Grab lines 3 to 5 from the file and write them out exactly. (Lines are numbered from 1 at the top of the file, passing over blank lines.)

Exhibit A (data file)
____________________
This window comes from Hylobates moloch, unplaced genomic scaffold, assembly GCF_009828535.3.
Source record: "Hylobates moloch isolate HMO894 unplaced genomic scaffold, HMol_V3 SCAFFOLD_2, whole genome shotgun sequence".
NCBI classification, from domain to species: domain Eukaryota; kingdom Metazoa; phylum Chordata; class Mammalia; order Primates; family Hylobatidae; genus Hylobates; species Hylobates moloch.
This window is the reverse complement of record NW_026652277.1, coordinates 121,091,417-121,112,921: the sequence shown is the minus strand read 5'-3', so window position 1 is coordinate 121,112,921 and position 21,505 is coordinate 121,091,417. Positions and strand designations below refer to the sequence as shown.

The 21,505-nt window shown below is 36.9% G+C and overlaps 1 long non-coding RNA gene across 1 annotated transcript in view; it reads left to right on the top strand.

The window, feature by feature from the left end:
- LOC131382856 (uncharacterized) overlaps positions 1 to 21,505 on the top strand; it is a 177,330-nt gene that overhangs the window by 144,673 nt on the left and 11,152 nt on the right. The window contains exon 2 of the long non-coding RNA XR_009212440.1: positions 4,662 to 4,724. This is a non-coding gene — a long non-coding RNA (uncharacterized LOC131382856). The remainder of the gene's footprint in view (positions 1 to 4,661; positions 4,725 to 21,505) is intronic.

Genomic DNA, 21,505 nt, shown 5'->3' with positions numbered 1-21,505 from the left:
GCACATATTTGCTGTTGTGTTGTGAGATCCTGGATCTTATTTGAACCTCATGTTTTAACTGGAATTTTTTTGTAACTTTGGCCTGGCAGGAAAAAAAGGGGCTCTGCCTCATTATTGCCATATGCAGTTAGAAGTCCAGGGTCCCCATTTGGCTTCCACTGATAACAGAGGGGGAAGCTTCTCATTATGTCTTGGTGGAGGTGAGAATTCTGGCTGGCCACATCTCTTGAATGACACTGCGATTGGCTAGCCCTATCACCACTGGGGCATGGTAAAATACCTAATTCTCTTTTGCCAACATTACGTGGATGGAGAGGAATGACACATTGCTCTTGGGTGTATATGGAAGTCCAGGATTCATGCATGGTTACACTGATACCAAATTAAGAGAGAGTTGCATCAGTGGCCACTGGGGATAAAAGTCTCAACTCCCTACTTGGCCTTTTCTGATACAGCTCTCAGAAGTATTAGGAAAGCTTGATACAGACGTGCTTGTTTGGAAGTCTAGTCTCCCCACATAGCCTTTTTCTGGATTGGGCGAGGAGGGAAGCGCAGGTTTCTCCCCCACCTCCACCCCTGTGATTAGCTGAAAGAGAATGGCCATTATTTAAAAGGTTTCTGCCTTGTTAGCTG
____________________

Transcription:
NCBI classification, from domain to species: domain Eukaryota; kingdom Metazoa; phylum Chordata; class Mammalia; order Primates; family Hylobatidae; genus Hylobates; species Hylobates moloch.
This window is the reverse complement of record NW_026652277.1, coordinates 121,091,417-121,112,921: the sequence shown is the minus strand read 5'-3', so window position 1 is coordinate 121,112,921 and position 21,505 is coordinate 121,091,417. Positions and strand designations below refer to the sequence as shown.

The 21,505-nt window shown below is 36.9% G+C and overlaps 1 long non-coding RNA gene across 1 annotated transcript in view; it reads left to right on the top strand.